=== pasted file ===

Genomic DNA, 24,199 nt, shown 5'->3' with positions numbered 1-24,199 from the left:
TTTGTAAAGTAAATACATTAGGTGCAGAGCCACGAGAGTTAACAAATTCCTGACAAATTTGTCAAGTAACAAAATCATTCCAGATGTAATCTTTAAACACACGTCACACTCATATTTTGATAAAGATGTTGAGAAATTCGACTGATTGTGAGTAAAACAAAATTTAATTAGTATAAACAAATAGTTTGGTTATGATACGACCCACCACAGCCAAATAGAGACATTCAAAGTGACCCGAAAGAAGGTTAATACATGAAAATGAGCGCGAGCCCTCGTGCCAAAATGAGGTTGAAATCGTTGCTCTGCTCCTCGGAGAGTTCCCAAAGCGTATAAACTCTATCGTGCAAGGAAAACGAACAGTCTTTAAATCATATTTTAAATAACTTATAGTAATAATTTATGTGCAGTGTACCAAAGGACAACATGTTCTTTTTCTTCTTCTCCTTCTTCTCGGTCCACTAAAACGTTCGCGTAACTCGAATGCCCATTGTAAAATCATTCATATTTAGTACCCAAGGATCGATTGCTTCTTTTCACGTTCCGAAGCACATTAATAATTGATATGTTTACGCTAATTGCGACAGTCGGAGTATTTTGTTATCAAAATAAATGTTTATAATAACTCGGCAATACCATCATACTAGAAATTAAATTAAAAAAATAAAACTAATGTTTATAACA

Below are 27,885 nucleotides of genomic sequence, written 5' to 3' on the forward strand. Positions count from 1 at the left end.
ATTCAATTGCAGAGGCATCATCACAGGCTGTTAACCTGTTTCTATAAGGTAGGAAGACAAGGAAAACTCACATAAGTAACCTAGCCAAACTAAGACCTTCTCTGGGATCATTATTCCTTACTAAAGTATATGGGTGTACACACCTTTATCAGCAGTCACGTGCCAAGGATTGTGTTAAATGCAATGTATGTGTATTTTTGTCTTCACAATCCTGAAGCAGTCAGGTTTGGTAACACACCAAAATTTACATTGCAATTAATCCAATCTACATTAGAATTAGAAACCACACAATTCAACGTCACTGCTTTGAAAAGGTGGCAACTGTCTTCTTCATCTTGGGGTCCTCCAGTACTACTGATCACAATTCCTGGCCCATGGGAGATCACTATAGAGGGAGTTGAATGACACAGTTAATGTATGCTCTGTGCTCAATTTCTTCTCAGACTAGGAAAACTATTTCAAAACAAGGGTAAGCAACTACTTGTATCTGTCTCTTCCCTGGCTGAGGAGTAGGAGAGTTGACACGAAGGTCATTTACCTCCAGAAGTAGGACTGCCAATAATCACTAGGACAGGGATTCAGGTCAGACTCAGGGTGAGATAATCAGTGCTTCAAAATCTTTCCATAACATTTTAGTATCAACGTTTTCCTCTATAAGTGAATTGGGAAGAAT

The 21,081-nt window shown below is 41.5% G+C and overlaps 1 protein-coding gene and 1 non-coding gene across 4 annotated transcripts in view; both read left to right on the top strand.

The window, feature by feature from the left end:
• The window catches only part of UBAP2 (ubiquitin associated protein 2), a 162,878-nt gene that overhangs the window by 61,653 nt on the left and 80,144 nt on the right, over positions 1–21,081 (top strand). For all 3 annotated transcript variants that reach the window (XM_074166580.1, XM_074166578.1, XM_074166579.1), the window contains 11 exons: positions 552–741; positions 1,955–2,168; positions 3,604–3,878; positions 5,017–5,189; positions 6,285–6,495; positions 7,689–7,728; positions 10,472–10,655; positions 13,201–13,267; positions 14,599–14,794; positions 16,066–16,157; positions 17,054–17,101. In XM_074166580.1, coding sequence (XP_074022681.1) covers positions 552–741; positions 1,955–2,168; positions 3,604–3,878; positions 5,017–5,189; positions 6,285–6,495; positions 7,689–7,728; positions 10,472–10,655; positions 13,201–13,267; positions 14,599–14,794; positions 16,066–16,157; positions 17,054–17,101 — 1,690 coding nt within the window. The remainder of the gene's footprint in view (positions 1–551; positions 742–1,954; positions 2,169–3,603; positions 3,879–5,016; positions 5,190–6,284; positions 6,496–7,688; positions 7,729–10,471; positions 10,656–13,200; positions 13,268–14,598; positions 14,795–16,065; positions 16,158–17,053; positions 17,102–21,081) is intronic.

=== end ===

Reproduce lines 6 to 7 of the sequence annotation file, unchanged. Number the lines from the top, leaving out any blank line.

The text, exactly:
The window, feature by feature from the left end:
• The window catches only part of UBAP2 (ubiquitin associated protein 2), a 162,878-nt gene that overhangs the window by 61,653 nt on the left and 80,144 nt on the right, over positions 1–21,081 (top strand). For all 3 annotated transcript variants that reach the window (XM_074166580.1, XM_074166578.1, XM_074166579.1), the window contains 11 exons: positions 552–741; positions 1,955–2,168; positions 3,604–3,878; positions 5,017–5,189; positions 6,285–6,495; positions 7,689–7,728; positions 10,472–10,655; positions 13,201–13,267; positions 14,599–14,794; positions 16,066–16,157; positions 17,054–17,101. In XM_074166580.1, coding sequence (XP_074022681.1) covers positions 552–741; positions 1,955–2,168; positions 3,604–3,878; positions 5,017–5,189; positions 6,285–6,495; positions 7,689–7,728; positions 10,472–10,655; positions 13,201–13,267; positions 14,599–14,794; positions 16,066–16,157; positions 17,054–17,101 — 1,690 coding nt within the window. The remainder of the gene's footprint in view (positions 1–551; positions 742–1,954; positions 2,169–3,603; positions 3,879–5,016; positions 5,190–6,284; positions 6,496–7,688; positions 7,729–10,471; positions 10,656–13,200; positions 13,268–14,598; positions 14,795–16,065; positions 16,158–17,053; positions 17,102–21,081) is intronic.